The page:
The 9th US Circuit Court of Appeals is being faced with the question of whether an Indonesian crested macaque named Naruto can own the copyright to a photograph of himself which he took with a camera set up by wildlife photographer David Slater in an Indonesian forest.
In September 2015, People for the Ethical Treatment of Animals (PETA) filed a request that Naruto be assigned copyright to his photos and that PETA administer any proceeds for the benefit of the monkey and the other creased macaques which reside on the same reserve. Slater and publishing house Blurb disputed this, arguing that copyright vested in Slater. In January 2016, U.S. District Judge William Orrick found Naruto lacked the standing to sue. The issue of whether an animal could own a copyright was not considered by U.S. District Judge Orrick.
On March 20 2016, PETA filed a notice of appeal to the 9th US Circuit Court of Appeals arguing that under US law human ownership is not expressly required for a valid copyright to be granted. PETA also drew attention to the fact that the outcome of the case may have an impact on future cases which involve works created by sophisticated artificial intelligence. In response, Slater made clear that Naruto lacked standing and that PETA could not serve as a "next friend" to represent the macaque in court.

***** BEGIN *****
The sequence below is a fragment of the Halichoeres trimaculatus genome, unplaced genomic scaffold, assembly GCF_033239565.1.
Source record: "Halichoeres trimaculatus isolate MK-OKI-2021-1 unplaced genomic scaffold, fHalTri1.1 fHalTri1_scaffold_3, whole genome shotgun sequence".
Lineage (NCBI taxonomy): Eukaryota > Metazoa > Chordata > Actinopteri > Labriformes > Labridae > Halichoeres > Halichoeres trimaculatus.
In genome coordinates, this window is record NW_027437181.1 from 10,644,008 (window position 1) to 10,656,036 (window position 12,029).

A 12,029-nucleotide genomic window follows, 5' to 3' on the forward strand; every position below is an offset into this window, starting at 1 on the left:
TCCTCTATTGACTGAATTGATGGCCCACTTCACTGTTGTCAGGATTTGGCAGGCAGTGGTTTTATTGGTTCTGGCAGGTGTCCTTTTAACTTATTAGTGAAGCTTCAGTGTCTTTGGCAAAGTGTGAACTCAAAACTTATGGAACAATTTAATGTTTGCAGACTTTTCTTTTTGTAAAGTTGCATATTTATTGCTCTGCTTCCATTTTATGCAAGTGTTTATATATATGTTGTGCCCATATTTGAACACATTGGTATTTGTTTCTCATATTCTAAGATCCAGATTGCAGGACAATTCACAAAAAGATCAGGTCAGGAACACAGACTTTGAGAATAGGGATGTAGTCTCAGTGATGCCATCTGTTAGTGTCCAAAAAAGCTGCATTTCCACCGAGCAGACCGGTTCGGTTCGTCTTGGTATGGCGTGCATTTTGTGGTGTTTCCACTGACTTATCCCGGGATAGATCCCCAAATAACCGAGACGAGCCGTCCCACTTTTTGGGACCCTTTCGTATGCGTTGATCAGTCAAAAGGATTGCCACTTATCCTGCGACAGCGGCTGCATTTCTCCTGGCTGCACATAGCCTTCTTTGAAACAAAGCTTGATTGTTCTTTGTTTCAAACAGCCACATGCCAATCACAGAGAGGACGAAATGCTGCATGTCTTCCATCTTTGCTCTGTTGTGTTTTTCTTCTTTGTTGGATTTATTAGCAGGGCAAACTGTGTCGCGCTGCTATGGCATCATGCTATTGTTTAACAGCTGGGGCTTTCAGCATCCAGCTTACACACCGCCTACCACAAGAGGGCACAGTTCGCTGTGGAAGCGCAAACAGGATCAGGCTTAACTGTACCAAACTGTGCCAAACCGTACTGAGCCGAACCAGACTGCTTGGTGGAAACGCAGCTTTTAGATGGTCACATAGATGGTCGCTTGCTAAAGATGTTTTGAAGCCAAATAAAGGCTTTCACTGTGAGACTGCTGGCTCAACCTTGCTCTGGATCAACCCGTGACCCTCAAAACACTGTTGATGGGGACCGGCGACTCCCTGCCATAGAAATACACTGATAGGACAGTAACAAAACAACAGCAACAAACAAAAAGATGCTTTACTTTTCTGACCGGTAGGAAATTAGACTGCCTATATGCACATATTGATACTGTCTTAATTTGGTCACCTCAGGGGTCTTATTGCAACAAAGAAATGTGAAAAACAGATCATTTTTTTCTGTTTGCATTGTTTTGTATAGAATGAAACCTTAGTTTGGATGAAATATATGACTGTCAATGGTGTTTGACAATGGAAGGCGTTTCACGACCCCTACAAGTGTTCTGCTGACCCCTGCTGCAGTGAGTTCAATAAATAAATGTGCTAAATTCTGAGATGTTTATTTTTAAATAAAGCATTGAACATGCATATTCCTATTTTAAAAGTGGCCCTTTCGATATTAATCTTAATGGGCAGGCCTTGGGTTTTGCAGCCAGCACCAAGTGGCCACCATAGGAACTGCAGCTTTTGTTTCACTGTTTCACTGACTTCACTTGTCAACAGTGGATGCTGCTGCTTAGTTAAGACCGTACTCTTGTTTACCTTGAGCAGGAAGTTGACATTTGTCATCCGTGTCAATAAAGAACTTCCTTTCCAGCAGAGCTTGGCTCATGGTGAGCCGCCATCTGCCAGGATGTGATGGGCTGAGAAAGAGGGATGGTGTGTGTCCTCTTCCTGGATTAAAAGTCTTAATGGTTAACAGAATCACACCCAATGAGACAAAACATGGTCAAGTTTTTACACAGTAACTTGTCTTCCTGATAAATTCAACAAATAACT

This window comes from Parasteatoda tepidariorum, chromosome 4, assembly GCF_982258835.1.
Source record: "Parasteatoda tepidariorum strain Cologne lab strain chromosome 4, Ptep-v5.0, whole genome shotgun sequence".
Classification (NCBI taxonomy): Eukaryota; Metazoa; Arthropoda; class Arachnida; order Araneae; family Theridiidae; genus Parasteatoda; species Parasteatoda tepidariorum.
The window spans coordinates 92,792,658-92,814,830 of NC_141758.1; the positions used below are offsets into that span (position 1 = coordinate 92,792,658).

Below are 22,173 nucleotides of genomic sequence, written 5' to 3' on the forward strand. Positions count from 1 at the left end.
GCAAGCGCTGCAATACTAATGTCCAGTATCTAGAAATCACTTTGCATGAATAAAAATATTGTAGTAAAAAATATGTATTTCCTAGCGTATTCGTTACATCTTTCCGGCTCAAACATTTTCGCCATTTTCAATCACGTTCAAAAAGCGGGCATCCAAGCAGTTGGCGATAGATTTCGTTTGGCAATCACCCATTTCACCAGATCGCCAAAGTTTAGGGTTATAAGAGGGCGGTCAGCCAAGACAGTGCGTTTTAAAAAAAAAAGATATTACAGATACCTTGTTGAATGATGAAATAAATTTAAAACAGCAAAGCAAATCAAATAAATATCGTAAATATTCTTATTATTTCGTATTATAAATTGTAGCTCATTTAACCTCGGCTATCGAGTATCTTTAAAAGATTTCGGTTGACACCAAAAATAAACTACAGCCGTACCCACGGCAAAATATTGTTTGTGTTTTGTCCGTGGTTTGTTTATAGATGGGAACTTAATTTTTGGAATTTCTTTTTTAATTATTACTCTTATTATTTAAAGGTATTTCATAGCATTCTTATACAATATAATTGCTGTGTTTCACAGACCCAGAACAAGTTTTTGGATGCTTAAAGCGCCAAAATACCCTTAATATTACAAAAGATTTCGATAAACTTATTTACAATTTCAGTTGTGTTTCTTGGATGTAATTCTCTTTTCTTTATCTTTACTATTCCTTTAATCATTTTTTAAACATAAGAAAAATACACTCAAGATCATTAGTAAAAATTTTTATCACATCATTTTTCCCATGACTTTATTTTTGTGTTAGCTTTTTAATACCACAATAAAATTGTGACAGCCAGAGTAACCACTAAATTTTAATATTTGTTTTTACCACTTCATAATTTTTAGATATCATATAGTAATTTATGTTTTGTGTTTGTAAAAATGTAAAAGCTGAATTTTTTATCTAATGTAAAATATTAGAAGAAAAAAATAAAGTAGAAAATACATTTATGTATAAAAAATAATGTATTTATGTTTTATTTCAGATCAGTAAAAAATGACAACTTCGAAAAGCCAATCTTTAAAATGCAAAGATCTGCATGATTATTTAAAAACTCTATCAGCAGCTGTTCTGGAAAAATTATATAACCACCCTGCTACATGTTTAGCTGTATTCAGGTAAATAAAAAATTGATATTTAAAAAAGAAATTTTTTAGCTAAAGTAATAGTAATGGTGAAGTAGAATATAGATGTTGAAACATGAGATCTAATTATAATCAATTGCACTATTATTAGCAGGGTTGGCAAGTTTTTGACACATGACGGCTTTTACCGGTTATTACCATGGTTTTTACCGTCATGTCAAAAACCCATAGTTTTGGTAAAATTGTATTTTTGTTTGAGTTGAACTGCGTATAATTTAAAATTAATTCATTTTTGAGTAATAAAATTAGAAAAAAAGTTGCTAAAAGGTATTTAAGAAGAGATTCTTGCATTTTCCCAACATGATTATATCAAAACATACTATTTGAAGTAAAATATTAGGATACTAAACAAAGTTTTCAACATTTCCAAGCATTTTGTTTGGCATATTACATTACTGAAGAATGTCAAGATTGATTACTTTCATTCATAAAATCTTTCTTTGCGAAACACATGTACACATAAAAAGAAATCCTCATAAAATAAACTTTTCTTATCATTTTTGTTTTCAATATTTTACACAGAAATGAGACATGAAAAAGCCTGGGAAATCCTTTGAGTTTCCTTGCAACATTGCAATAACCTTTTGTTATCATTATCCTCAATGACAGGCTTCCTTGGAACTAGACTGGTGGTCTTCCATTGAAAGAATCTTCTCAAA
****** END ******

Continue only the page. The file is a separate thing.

In July 2017, the Court of Appeals held a hearing for oral arguments relating to PETA's appeal. The Court of Appeals is not dealing with the question of whether an animal can possess a copyright. The key issue is now if PETA has standing to represent Naruto in court.
PETA has not yet responded to the oral hearing. Attorney Angela Dunning, who represents Blurb, stated that the Court of Appeals was either going to affirm U.S. District Judge Orrick's order or vacate the decision and dismiss the case on the grounds that PETA can't serve as a next friend. Whatever the outcome this is certainly an interesting dispute that raises some novel questions for the Court to consider.in: Copyright, News